On the assumption that you have several grounds for legal "standing", you have a variety of options in how to proceed with this matter. To answer your question, yes, most verbal contracts are enforceable...it is a matter of Proof. With that being said, you will want to decide whether small claims court will meet the jurisdictional requirements...and then you will want to objectively determine the value of the horse in order to obtain monetary damages. Again, this is only one of several options on how to "get paid" for your services rendered. I would suggest that you utilize the usual "free 30 minutes" and call an attorney of your choice.
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I agree with my colleague here that a small claims court action is the most appropirate way to handle this . There is a legal concept called "quantum merit" which basically stands for the premise that you have a right to be paid for your labor.
So long as you can prove that the work was done and the other side cannot prove that they paid you, you should prevail. The court will likely not grant you the horse but the monetary value of services rendered.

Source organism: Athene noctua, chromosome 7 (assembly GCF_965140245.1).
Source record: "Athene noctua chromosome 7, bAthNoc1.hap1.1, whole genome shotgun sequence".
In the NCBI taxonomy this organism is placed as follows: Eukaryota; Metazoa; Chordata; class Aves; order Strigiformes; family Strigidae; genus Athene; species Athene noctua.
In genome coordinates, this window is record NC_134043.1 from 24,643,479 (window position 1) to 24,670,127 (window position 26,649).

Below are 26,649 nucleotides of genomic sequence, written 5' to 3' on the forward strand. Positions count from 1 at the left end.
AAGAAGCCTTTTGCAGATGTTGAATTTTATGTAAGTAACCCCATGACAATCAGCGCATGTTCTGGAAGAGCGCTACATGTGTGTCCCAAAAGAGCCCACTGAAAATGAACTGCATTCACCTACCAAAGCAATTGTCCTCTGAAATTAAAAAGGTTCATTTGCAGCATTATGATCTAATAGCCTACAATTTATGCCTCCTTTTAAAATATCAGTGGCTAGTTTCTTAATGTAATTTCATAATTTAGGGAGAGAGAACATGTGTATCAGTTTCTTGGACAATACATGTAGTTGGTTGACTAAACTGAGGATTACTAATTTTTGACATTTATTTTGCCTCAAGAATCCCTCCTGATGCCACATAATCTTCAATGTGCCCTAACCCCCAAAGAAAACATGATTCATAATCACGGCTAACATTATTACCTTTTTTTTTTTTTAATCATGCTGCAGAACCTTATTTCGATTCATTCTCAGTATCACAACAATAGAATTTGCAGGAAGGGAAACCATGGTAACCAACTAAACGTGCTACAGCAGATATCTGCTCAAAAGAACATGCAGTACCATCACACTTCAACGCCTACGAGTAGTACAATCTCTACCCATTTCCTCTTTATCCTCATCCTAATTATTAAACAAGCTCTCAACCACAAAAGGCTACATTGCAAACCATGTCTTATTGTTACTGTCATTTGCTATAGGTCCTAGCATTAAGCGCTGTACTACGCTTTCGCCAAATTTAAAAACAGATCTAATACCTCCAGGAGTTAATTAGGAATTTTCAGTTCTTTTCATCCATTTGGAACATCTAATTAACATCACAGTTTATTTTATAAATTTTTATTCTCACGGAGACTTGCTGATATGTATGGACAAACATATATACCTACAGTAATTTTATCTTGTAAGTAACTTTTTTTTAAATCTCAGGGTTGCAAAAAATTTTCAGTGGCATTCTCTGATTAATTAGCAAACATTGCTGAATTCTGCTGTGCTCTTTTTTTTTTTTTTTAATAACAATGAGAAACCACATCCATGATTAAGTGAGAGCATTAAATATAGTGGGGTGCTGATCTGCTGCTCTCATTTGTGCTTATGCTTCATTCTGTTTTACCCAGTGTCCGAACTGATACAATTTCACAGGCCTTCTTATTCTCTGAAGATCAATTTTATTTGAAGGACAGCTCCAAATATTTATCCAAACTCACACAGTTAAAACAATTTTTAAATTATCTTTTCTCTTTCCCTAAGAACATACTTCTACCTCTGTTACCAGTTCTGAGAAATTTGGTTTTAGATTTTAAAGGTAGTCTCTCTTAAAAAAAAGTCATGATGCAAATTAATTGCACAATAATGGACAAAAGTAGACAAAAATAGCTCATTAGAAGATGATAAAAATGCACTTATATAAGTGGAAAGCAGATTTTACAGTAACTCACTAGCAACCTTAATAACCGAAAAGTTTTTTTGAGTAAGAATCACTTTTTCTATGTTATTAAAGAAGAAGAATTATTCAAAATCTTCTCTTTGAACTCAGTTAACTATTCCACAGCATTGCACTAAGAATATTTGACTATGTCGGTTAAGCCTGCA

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You might be able to enforce the agreement and get the horse, assuming you can establish a contract through your witnesses. If not, you can probably successfully receive compensation under unjust enrichment or quantum meruit as my colleague has mentioned. Contact an attorney.
With some exceptions (e.g., agreements subject to the statute of frauds) verbal contracts are generally just as enforceable as written contracts. The problem lies in proving the contract's existence, and what the parties actually agreed to.
With a written contract, proof is much easier: just point to the terms of the contract itself. By contrast, when it comes to enforcing an oral agreement, you'll have to find other (oftentimes more expensive) ways to garner evidence of the contract. Witness testimony is one way to do so.
So yes, if you and the horse's owner verbally agreed that you would receive custody of the horse in exchange for your labor, and you fully performed your end of the bargain, then you would have a claim for breach of oral contract. Even if this claim fails, you may, as my colleagues have noted, have a claim for quantum meruit.
Best of luck to you.
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If you want to get custody of Pirate, small claims will not get you there. You have to invoke the equitable powers of the Superior Court to have him turned over to you through an injunction or specific performance. Horses, like land, are unique, so an award that simply gives you the value of Pirate, or that gets you a horse like Pirate, does not put you in the position you would been in had the owner kept her end of the bargain. It will be a credibility match. One cannot evaluate that by email, so you should consult with a legal professional in person for such an assessment.
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